Videogame series (from 1990). Toys For Bob (TFB).
Star Control (1990 TFB, Amiga, Amstrad, DOS; 1991 C64, MegaDrive, Spectrum) designed by Fred Ford, Paul Reiche III is a Computer Wargame set during an interstellar war between the Alliance of Free Stars and the Hierarchy of Battle Thralls. The titular Star Control is the military arm of Earth's United Nations, a member of the Alliance. The game features a wide variety of ship designs with varied abilities which are nevertheless well balanced in gameplay terms (see Worlds in Balance). Combat between individual ships is handled using a two-dimensional system modelled on that of Spacewar (1962).
The sequel, Star Control II (1992 TFB, DOS; 1994 3DO) designed by Fred Ford, Paul Reiche III, is a more interesting game, heavily influenced by Starflight (1986). In its Future History the Alliance of Free Stars have lost the war described in Star Control. However, an isolated human scientific expedition discovered the ruins of a powerful alien civilization in the last days of the war, and twenty years later they have used its technology to construct a working, if incomplete, starship. The player takes the role of captain of this vessel, which has just succeeded in reaching Earth. While the story of Star Control II rarely rises above the level of generic Space Opera, the game is remarkably effective at generating a sense of an open, freely explorable universe in which any choice is available and all actions are meaningful. The strongly modular plot (see Interactive Narrative) focuses on the player's attempts to recruit allies, rescue enslaved worlds and finish assembling their ship, in preparation for freeing the galaxy from the Hierarchy. The major characters in the game are the various alien races with which the player can negotiate, each of which has a strongly developed "racial personality"; the species designs were influenced by David Brin's Uplift series (see Uplift) and the Known Space stories of Larry Niven.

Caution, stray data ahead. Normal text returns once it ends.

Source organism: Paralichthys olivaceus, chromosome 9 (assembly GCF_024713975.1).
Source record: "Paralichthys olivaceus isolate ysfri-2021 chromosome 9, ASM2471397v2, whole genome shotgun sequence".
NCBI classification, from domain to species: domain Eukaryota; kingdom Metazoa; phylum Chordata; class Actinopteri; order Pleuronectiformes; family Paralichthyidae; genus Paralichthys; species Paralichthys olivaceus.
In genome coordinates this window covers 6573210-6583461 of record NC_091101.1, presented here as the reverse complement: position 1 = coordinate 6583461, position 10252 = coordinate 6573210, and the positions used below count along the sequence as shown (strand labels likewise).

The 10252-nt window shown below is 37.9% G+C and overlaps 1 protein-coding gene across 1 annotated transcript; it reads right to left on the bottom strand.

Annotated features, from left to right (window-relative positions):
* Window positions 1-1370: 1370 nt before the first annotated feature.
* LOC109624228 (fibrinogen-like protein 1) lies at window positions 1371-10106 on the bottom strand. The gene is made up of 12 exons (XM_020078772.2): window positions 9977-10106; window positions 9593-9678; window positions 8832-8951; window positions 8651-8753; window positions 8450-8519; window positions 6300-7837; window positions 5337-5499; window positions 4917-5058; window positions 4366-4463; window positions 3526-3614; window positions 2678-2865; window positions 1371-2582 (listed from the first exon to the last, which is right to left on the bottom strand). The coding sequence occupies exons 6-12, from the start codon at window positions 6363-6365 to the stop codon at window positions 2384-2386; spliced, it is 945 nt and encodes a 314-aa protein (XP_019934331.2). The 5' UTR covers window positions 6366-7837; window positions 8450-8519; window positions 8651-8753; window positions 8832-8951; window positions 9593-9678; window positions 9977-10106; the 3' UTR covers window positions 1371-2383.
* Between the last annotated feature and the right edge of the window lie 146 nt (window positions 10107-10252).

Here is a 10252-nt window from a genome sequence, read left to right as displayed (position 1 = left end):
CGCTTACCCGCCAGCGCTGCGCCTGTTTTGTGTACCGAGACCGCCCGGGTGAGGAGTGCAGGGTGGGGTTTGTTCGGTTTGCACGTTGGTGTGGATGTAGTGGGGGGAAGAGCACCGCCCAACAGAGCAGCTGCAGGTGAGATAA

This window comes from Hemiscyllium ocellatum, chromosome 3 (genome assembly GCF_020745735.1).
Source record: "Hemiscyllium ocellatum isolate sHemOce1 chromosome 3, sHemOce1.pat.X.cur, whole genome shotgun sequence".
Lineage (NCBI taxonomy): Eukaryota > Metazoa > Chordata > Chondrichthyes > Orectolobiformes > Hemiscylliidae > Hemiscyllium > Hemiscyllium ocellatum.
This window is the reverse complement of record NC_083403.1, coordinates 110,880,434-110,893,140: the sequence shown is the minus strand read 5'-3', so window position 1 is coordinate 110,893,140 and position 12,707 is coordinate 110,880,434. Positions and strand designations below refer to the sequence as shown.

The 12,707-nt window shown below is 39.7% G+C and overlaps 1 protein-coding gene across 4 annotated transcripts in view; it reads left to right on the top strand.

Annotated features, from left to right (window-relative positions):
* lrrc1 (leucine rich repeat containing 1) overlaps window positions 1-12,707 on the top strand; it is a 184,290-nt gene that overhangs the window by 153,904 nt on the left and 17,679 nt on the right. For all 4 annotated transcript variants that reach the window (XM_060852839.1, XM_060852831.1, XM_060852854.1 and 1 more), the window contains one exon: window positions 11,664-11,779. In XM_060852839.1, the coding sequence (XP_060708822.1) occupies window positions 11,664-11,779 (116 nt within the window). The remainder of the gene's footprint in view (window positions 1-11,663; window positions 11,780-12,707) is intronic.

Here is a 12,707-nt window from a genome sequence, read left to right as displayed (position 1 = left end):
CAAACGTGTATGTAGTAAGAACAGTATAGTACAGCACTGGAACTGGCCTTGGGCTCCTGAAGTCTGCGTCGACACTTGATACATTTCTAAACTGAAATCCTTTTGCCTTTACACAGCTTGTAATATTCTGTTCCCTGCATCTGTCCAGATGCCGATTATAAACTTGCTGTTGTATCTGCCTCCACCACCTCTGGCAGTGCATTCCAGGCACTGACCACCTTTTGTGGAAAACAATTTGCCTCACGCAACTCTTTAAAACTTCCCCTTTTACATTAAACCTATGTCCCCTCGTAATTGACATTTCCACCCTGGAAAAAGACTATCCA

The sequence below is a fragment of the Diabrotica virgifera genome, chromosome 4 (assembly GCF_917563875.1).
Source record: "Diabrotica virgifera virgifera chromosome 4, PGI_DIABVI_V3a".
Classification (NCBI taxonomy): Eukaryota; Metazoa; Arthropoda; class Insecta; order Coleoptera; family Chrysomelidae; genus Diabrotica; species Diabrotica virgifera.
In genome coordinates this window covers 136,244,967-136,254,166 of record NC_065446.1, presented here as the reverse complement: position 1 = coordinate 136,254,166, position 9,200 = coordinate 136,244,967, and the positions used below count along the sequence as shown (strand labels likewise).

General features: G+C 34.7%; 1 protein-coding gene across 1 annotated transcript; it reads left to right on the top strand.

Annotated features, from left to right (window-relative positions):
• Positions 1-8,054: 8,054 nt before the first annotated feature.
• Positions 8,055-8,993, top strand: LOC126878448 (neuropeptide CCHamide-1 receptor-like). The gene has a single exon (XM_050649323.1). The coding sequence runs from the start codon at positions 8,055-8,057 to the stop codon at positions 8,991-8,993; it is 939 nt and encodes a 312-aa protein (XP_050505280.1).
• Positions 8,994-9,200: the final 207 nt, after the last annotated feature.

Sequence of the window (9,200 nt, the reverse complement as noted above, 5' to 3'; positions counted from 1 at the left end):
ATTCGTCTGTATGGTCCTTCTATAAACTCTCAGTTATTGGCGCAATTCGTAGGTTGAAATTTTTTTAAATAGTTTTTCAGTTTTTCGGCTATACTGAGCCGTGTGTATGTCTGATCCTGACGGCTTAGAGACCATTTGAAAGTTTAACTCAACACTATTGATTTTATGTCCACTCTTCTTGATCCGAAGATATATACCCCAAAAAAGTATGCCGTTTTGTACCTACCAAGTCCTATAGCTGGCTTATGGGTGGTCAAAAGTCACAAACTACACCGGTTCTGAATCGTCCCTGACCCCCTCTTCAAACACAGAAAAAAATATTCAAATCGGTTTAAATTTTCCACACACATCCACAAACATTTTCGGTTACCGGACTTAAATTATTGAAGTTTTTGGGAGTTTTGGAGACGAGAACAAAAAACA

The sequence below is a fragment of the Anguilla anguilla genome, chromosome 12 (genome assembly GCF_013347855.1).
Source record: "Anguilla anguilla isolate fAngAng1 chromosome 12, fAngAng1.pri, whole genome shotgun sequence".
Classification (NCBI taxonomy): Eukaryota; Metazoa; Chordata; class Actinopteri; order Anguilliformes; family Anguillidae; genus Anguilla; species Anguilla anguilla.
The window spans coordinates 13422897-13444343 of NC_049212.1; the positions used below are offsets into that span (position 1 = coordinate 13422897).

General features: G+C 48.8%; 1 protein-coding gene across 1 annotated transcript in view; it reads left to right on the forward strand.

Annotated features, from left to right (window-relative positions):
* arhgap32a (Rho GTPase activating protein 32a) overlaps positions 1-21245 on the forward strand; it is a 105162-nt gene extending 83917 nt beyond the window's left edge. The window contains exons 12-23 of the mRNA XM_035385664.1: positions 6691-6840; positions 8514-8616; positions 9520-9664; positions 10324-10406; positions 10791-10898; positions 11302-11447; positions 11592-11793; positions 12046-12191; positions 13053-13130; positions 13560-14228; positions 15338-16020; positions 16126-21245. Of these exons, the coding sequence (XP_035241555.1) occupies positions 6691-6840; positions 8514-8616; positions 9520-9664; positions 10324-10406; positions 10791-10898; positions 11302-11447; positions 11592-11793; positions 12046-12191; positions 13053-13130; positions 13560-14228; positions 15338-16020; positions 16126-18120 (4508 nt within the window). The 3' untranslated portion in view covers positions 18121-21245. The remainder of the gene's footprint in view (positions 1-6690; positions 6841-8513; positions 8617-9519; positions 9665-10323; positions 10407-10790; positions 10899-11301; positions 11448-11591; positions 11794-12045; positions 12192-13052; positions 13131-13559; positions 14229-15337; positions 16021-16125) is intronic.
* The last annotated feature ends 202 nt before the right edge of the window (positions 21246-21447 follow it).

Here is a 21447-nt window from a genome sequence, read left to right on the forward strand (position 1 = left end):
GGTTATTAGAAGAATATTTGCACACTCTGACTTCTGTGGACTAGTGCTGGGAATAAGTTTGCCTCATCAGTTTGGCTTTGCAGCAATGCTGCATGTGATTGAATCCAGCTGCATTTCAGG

Star Control 3 (1996 Legend Entertainment, DOS) designed by George MacDonald, Michael Lindner, created by a different developer, attempted unsuccessfully to reproduce the formula established in the second game. This iteration of the series adds the ability to found colonies, but changes the default combat view to an Isometric three-dimensional perspective which is notably difficult to use. More fundamentally, the story – which begins with an expedition to another region of space containing the source of a mysterious effect which has disabled normal forms of Faster Than Light travel – often feels forced, with the player required to proceed down paths they might not otherwise follow.
Related works: The Ur-Quan Masters (2002 Lin, Mac, Win) is a freely available release of Star Control II, based on the 3DO version. Star Control: Interbellum (1996), by William Quick, is a spinoff novel. [NT]
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